Ferritin, Serum/Plasma


Ferritin is a ubiquitous and highly conserved iron-binding protein; 24 ferritin molecules assemble to form apoferritin, which can carry approximately 45000 iron atoms. Ferritin also has enzymatic properties, converting Fe++ to Fe+++ as iron is internalised and sequestered in the ferritin mineral core. Two types of ferritin have been identified; the H type, predominantly found in the heart and liver and the L type which is predominantly found in the kidneys and spleen. Small quantities of ferritin, believed to be of the L type, are present in human serum. Ferritin can be viewed not only as part of a group of iron regulatory proteins that include transferrin and the transferrin receptor, but also as a member of the protein family that orchestrates the cellular defence against stress and inflammation.


Ferritin is used as a clinical indicator of body iron stores. Ferritin levels are decreased in iron deficiency anaemia, anaemia of chronic disease, and liver disease and are elevated in conditions of iron overload, inflammation, and various malignancies.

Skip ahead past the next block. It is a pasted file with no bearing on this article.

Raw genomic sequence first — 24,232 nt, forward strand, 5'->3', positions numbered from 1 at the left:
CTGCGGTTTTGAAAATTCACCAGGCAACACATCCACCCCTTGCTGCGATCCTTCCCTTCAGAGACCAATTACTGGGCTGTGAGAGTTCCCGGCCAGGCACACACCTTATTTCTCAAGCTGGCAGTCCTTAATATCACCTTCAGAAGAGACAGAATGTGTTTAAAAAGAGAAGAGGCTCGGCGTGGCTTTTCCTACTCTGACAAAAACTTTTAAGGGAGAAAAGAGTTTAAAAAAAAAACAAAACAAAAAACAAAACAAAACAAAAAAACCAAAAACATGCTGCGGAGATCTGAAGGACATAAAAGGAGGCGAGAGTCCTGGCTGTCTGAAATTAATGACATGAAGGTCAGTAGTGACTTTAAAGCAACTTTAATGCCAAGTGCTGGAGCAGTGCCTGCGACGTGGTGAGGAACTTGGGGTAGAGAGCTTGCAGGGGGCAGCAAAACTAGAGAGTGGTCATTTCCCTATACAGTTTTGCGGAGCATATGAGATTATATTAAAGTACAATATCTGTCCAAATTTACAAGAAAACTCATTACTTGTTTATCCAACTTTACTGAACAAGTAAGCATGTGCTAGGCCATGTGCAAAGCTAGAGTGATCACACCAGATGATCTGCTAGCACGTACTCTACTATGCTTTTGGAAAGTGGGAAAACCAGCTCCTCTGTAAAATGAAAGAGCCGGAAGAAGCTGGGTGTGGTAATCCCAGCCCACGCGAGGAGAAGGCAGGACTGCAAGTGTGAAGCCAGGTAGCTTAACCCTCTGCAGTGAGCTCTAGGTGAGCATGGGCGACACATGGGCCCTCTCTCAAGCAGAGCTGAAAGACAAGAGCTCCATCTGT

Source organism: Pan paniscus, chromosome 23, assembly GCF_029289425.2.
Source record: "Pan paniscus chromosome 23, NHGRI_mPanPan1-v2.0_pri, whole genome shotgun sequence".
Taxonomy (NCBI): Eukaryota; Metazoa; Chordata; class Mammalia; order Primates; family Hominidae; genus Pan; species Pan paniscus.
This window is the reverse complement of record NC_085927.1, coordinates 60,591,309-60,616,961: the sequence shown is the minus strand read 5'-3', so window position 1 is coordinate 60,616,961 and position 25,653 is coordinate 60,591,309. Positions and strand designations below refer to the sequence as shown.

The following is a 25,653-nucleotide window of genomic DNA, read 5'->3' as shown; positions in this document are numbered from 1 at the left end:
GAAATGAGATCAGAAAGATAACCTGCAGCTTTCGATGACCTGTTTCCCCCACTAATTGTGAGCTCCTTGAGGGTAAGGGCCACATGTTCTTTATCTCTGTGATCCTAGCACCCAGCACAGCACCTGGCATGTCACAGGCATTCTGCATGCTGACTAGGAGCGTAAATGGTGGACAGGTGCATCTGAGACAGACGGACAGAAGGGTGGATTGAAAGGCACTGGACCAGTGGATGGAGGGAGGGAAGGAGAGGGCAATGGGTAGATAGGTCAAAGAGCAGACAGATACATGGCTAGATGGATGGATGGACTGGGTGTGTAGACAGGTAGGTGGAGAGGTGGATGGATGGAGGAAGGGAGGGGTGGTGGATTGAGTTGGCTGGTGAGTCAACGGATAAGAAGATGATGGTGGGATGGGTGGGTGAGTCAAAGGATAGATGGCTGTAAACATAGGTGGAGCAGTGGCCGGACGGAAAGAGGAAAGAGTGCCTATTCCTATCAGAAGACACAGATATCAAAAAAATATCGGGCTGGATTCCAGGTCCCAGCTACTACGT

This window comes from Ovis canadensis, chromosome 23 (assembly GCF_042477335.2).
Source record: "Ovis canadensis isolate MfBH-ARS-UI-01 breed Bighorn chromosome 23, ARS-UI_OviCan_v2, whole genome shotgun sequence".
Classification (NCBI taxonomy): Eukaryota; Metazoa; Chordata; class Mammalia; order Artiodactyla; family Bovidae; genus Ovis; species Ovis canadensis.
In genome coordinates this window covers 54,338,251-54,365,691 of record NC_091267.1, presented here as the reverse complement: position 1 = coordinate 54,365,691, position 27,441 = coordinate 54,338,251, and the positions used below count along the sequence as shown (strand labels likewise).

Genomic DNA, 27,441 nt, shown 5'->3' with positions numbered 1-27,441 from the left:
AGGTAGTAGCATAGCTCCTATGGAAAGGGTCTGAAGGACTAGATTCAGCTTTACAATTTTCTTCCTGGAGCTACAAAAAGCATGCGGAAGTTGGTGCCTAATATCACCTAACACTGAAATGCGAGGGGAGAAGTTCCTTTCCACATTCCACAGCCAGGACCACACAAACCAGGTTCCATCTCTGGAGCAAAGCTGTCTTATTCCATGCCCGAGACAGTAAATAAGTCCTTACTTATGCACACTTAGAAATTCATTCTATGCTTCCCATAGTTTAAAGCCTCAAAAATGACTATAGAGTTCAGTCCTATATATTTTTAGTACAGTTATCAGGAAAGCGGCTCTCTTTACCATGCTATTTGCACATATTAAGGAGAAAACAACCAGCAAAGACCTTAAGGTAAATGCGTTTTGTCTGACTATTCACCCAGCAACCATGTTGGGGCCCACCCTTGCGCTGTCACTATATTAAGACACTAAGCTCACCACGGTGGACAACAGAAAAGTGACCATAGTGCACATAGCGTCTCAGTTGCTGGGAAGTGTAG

Sample Type, Quantity & Conditions

1 ml Serum 1 ml Li, Na-Heparin or K3-EDTA Plasma Stability: 7 Days at 2-8 °C 12 Months at -20 °C

Special Precautions

Normal Range

Children (< 1 Year): 12-327 µg/L Children (1-3 Years): 6-67 µg/L Children (4-6 Years): 4-67 µg/L Female (7-12 Years): 7-84 µg/L Male (7-12 Years): 14-124 µg/L Female (13-17 Years): 13-68 µg/L Male (13-17 Years): 14-152 µg/L Female (17-60 Years): 15-150 µg/L Male (20-60 Years): 30-400 µg/L

Open chat
Scan the code
Hello 👋
Can we help you?